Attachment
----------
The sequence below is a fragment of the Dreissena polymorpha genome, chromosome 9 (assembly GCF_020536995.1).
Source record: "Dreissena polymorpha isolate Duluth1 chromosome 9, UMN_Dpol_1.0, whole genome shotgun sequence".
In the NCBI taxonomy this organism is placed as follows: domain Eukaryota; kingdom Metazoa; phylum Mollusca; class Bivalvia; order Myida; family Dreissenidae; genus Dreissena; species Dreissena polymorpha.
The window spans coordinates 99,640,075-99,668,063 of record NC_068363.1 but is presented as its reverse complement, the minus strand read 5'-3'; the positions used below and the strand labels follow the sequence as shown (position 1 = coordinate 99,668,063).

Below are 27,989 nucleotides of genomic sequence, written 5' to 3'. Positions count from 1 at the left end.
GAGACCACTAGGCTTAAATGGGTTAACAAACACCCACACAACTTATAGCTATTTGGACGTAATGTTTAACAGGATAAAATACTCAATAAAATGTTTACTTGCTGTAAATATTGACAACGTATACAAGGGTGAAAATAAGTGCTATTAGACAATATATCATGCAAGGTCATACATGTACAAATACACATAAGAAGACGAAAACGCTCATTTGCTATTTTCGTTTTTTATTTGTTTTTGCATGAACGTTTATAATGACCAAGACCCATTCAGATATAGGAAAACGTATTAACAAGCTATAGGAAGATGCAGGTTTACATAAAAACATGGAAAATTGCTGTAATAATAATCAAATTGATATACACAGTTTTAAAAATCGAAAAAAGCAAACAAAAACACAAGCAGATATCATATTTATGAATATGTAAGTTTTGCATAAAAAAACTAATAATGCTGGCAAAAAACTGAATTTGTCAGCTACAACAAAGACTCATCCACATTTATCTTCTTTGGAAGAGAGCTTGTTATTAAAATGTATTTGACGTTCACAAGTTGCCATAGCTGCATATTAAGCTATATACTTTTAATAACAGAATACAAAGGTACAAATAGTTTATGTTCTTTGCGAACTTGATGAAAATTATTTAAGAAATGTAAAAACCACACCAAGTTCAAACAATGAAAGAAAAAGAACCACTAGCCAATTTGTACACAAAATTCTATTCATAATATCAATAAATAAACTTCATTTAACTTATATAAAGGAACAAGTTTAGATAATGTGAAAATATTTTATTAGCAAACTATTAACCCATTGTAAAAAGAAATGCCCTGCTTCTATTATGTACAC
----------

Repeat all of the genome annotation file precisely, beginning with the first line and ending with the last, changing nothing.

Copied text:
The sequence below is a fragment of the Dreissena polymorpha genome, chromosome 9 (assembly GCF_020536995.1).
Source record: "Dreissena polymorpha isolate Duluth1 chromosome 9, UMN_Dpol_1.0, whole genome shotgun sequence".
In the NCBI taxonomy this organism is placed as follows: domain Eukaryota; kingdom Metazoa; phylum Mollusca; class Bivalvia; order Myida; family Dreissenidae; genus Dreissena; species Dreissena polymorpha.
The window spans coordinates 99,640,075-99,668,063 of record NC_068363.1 but is presented as its reverse complement, the minus strand read 5'-3'; the positions used below and the strand labels follow the sequence as shown (position 1 = coordinate 99,668,063).

Below are 27,989 nucleotides of genomic sequence, written 5' to 3'. Positions count from 1 at the left end.
GAGACCACTAGGCTTAAATGGGTTAACAAACACCCACACAACTTATAGCTATTTGGACGTAATGTTTAACAGGATAAAATACTCAATAAAATGTTTACTTGCTGTAAATATTGACAACGTATACAAGGGTGAAAATAAGTGCTATTAGACAATATATCATGCAAGGTCATACATGTACAAATACACATAAGAAGACGAAAACGCTCATTTGCTATTTTCGTTTTTTATTTGTTTTTGCATGAACGTTTATAATGACCAAGACCCATTCAGATATAGGAAAACGTATTAACAAGCTATAGGAAGATGCAGGTTTACATAAAAACATGGAAAATTGCTGTAATAATAATCAAATTGATATACACAGTTTTAAAAATCGAAAAAAGCAAACAAAAACACAAGCAGATATCATATTTATGAATATGTAAGTTTTGCATAAAAAAACTAATAATGCTGGCAAAAAACTGAATTTGTCAGCTACAACAAAGACTCATCCACATTTATCTTCTTTGGAAGAGAGCTTGTTATTAAAATGTATTTGACGTTCACAAGTTGCCATAGCTGCATATTAAGCTATATACTTTTAATAACAGAATACAAAGGTACAAATAGTTTATGTTCTTTGCGAACTTGATGAAAATTATTTAAGAAATGTAAAAACCACACCAAGTTCAAACAATGAAAGAAAAAGAACCACTAGCCAATTTGTACACAAAATTCTATTCATAATATCAATAAATAAACTTCATTTAACTTATATAAAGGAACAAGTTTAGATAATGTGAAAATATTTTATTAGCAAACTATTAACCCATTGTAAAAAGAAATGCCCTGCTTCTATTATGTACAC